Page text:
“What have you seen?” She asked. Leon told her of his past visits to the sphere, trying to describe the things he had seen, realizing the impossibility. She listened, enraptured, though she could not possibly comprehend the raw beauty he had seen and felt. Still, there was something deep within her that stirred when she heard the descriptions, like a sleeping beast beginning to wake in the depths of her soul. The sphere in her hands was suddenly a living thing—she thought she could feel its pulse beneath her grasp, warmth radiating from it as though it were made of flesh and blood. When he reached his last visit, and the silent white forest, Leon himself realized how alien the scene sounded.

“I have to see more,” Elle said.

“Of course.

“Can I take this for a while?” She held the sphere up and Leon felt a sharp jerk somewhere near his stomach, like a cry out from deep within him. No! Elle was watching him with a sudden apprehension—she had seen a shadow of that internal cry pass over his face. “Everything okay?”

“Yes,” Leon began, conscious of a slight tremble in his voice. “It’s just that I’ve been using it more lately—gaining more control. It would be hard to stop.”

“I’m only asking for a few days.” Leon said nothing, but a battle was raging within him. Why did he feel so strongly about letting her have it? She would be on Covenant—she had nowhere else to go. And yet, he could not rid himself of a deep fear that the sphere might not come back to him. In the end, he did not need to say anything. Elle read the feelings on his face, as plain as if they were printed on cellfilm. “Well then, if you won’t let me take it, I’ll just have to stay here with it.”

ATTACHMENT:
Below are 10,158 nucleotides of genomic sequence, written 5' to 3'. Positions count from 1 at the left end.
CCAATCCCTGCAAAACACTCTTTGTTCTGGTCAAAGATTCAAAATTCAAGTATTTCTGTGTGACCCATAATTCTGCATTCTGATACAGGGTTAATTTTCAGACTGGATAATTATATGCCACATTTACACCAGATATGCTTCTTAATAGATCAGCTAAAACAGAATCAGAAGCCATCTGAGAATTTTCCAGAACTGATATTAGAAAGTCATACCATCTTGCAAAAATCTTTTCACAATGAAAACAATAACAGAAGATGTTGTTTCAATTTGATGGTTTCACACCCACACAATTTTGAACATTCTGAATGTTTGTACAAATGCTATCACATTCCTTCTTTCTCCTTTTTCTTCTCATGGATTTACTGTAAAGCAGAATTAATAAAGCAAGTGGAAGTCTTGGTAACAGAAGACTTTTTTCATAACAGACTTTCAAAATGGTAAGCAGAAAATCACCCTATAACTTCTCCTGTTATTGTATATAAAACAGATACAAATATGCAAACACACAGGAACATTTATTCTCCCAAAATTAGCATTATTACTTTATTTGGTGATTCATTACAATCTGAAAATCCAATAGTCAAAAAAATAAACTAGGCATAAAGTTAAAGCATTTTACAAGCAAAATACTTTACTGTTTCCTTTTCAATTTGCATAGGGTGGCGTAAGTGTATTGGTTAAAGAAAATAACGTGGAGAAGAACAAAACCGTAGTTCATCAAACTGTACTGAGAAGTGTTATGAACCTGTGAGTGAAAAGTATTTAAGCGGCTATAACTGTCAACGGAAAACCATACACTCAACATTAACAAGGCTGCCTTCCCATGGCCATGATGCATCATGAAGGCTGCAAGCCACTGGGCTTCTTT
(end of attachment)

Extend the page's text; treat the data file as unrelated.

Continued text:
“What?”

“Leon, this is my dad’s legacy. The letter from your father as good as proves that—without both of them working to create it, it probably wouldn’t exist. That means I have as much a right to it as you. If our places were switched, though, I’m sure I would feel the same way you do. In any case, we’re both here, and neither of us wants to let go, so why not figure this thing out together?”

“I’m basically a stranger to you.”

“Our fathers never introduced us—that much is true—but their friendship ran deep. I can’t imagine the son of Isaac Binder could possibly be a danger to me.”

“There’s only one bedroom. Where would you sleep?”

“I’ll be fine on the couch. Really, Leon, if you want me gone without the sphere in my hands, you’re going to have to force me.”

“Okay. Fine. I don’t know what you hope to accomplish, but you can stay.”

“Thank you.” Elle sat in silence, examining the sphere closely. Leon became acutely aware that he had not eaten since waking. He stood and walked to the computer interface to call up lunch.

“Do you want anything to eat?” He asked over his shoulder.

“Later, perhaps,” said Elle.

“Are you going back inside?” Leon gestured toward her hands, where the sphere rested quiet, impassive as the walls that surrounded them. She might have been holding her breath, her body still, poised as if for a dive. Truthfully, Leon wasn’t at all unhappy that she had decided to stay.